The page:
Pollock, John -

John Pollock died Monday at his home southwest of the city, from apoplexy. He was an old resident of this county. PAGE COUNTY DEMOCRAT, Clarinda, Iowa, Nov 17, 1904

Mr. John Pollock was born in Ireland, and entered into rest at his home in Harlan township, Page county, la.Tuesday morning, Nov. 15,1904, in the 79th year of his age.
His last illness resulted in a stroke of apoplexy and of about three weeks duration.
Mr. Pollock came to America when a young man and resided for several years in Pittsberg, Pa. For nearly forty years he has bean a resident of Iowa, and the great part of this time in Page county.
He was twice married. His first wife was Miss Margaret Donahue, of Pittsburg, Pa. To them were born a son and a daughter, viz.: R. J. PoIlock who with his family, resides in Harlan township, honored and respected in the community. The daughter Mary, is the wife of J. F. Martin, of Clarinda, and they have a family of sons and daughters, all worthy and highly asteemed by all as are also the parents.
In early youth Mr. Pollock made a profession of his faith in Christ, uniting with the Reformed Presbyterian church of which he remained a faithful member until death. Has was ever punctual in attending all the ordinances of God's house in which he had great delight.

Funeral services were conducted at the residence of the deceased by Rev. J. W. Dill, pastor of the family. The remains were interred in the cemetery at the Covenanter church. A very large assembly of friends and neighbors attended tha funeral, manifesting the high teem in which Mr. Pollock held by those who know him.

Our friend could say with apostle, ''For me to live is for me to die is gain." CLARINDA HERALD, Clarinda, Iowa, Nov 18, 1904

Mr. John Pollock
was born in County Dairy, Ireland, about 79 years ago and came to this country where he has been a resident for about sixty years. He lived on a farm about 4 miles southwest of town where he died last night, his death resulting from apoplexy. The funeral services will be held at 2 o'clock at the residence. Rev. Dill will conduct the services. Obituary will appear in Friday's issue . CLARINDA HERALD, Clarinda, Iowa, Nov 15, 1904



Pollock, Wilbur Leslie -

Wilbur Leslie Pollock was born in Harlan Township, Page county, la., Oct. 18, 1897, and died at College Springs, la., July 2nd, 1914. Age 16 years, 8 months and 14 days. He was the sixth child of Mr. R. J. and Mrs. Anna E. Pollock and belonged to a family of seven children. Three brothers, Charles, Frederick and Frank and three sisters, Mrs. Alice Stoops, Mrs. Lulu Hale and Olive Pollock.. All of whom survive Wilbur and mourn his sudden departure from them. Wilbur attended the public school of College Springs and graduated from the High School in the class of 1914 and expected to go to college this fall. He was the first of his classmates to be called home. Wilbur united with the College Springs United Presbyterian church Apri1 10, 1910, and was a member of this congregation and of the Young People's Christian Union at the time of his death. With three of his companions he went bathing in Crystal Lake last Thursday evening, while wading around in the water, he slipped into a deep place and was drowned.. Every effort was made to rescue him, but it was not until the body had been an hour and a half in the lake that it was recovered. An attempt was made to revive him but the spirit had taken its flight and the body was taken to his stricken home. The entire community has been saddened by this accident and most profoundly sympathize with the family. Wilbur was a good boy, upright and manly in his conduct, bright in his studies, industrious in his habits, and gave promise of developing into a manhood that would have been an honor to his family. His early departure is mourned by his family, his schoolmates and his many friends. The funeral services were held in the United Presbyterian church on Sabbath at 3 p. m., the Pastor, Rev. J. P. Nesbit, preached and was assisted by Rev. Enoch Hill Rev. A. R. Mumford and Rev. McConoghey, of the Harlan Reformed Presbyterian church, and the remains were laid to rest in Maple Hill Cemetery. CLARINDA HERALD, Clarinda, Iowa, Jul 9, 1914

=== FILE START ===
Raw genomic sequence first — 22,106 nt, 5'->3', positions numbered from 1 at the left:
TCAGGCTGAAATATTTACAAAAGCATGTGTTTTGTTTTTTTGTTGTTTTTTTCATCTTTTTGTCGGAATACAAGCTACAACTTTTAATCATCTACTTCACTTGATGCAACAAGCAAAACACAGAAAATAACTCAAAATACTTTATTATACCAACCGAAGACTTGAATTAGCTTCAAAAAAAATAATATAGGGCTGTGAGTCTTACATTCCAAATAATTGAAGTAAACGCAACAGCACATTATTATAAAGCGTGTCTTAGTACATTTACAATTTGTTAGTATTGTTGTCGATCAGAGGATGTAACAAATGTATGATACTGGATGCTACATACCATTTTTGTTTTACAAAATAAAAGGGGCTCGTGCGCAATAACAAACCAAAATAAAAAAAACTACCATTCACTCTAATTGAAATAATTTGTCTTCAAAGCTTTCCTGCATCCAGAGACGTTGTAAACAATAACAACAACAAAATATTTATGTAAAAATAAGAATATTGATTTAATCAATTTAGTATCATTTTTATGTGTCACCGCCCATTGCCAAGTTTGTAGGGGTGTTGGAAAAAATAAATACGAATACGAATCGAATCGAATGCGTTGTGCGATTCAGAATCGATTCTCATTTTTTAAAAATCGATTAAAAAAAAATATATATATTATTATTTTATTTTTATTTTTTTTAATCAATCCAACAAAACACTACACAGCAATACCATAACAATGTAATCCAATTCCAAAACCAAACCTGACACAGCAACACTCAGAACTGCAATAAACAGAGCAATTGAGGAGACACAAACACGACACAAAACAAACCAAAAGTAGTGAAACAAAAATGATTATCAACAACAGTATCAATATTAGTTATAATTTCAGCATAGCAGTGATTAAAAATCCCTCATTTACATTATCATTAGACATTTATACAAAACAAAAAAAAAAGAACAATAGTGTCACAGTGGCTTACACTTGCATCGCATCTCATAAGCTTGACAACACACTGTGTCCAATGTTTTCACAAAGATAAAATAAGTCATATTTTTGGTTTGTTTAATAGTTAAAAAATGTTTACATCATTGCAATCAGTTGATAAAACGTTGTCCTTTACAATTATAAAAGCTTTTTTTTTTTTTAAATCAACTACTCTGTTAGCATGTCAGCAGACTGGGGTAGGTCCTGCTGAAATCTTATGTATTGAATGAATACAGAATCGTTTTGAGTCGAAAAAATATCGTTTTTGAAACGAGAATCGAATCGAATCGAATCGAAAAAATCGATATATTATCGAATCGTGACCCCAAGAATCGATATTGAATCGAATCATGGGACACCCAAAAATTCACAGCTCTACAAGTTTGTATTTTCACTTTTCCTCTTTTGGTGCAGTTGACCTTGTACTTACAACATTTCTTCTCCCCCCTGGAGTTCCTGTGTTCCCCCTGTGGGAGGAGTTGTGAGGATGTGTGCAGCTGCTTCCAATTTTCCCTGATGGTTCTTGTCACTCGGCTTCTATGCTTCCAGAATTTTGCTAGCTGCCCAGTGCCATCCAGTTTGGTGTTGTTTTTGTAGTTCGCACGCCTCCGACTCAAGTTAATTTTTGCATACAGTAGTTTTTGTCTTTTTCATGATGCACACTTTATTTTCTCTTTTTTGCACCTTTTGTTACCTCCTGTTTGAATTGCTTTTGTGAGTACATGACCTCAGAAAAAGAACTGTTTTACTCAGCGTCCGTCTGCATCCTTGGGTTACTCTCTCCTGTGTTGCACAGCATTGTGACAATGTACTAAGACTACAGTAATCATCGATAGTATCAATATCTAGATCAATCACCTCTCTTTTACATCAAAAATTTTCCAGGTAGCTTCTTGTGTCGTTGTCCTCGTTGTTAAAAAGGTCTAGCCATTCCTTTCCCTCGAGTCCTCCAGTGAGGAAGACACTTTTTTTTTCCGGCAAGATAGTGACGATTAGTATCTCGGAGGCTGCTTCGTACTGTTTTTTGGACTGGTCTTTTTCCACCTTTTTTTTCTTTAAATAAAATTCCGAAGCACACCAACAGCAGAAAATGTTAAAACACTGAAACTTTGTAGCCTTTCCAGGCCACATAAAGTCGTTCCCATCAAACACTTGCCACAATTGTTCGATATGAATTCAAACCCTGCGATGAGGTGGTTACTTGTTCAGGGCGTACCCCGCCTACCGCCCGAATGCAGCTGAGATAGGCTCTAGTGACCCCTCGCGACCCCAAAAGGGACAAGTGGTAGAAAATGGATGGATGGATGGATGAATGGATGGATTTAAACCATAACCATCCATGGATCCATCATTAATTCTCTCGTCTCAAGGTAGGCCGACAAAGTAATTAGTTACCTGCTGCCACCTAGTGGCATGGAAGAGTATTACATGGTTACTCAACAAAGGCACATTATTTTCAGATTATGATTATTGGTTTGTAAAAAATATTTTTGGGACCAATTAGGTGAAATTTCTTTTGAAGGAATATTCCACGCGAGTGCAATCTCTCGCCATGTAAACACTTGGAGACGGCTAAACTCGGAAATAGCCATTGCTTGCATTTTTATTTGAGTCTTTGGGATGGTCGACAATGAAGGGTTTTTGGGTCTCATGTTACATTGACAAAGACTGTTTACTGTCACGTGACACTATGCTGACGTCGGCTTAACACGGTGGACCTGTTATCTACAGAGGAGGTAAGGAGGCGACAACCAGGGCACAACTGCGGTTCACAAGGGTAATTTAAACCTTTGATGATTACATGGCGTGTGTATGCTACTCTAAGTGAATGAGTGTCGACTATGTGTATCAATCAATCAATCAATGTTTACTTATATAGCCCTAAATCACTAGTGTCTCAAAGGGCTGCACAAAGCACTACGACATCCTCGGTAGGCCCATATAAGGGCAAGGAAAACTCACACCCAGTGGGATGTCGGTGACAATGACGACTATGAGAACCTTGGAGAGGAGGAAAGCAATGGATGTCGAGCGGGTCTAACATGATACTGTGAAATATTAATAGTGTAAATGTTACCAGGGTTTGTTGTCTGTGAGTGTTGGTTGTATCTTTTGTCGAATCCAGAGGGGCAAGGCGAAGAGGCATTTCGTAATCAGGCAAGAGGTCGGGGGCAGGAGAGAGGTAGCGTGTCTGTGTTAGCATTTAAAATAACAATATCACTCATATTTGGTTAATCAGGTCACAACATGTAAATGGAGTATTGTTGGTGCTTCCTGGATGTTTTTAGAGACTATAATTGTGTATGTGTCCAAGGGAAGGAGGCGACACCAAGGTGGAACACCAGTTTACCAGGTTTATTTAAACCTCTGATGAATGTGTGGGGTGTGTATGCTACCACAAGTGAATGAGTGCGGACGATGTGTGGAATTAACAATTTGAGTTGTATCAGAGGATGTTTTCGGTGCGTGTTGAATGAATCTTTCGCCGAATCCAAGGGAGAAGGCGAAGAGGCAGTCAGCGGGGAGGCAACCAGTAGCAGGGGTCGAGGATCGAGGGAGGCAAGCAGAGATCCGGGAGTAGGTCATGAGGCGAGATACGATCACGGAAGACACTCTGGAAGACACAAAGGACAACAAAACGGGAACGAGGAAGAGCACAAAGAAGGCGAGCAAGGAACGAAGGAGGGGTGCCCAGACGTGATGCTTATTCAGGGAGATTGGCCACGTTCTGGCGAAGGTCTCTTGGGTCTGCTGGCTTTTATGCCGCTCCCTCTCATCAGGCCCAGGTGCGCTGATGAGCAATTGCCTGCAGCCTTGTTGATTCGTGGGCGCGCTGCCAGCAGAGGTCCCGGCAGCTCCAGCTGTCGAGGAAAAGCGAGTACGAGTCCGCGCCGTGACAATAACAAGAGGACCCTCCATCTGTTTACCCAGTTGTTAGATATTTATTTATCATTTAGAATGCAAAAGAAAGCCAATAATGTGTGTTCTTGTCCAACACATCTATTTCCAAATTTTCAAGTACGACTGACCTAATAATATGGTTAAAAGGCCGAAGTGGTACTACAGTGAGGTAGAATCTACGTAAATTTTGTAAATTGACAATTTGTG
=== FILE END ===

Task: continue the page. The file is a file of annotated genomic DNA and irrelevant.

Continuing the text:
The funeral services of Wilbur Pollock, who was drowned last Thursdav evening in Crystal Lake while bathing, was one of the largest held in the city for years, the floral offerings were beautiful, the casket was literally loaded with the choicest and most expensive cut flowers, thereby showing the love and esteem in which he was held by his many friends. The pall bearers were Archie Anderson, Floyd Walker, Geo. Garrett, Cloy Caskey, Loyd Whipp and Lisle Farquhar. The music was most beautifully rendered by a quartet composed of Miss Kate McDougal and Chlo Farquhar, David McDougal and Clark McLean. Miss Emma McDougal presiding at the organ. The most profound sympathy is felt by the whole community for the family. CLARINDA HERALD, Clarinda, Iowa, Jul 9, 1914


Pond, Charley - Charley Pond, who has been an inmate of the hospital, died Thursday and was taken to his home in Corning, Iowa, Friday, where he was buried. CLARINDA HERALD, Clarinda, Iowa, Feb 3, 1910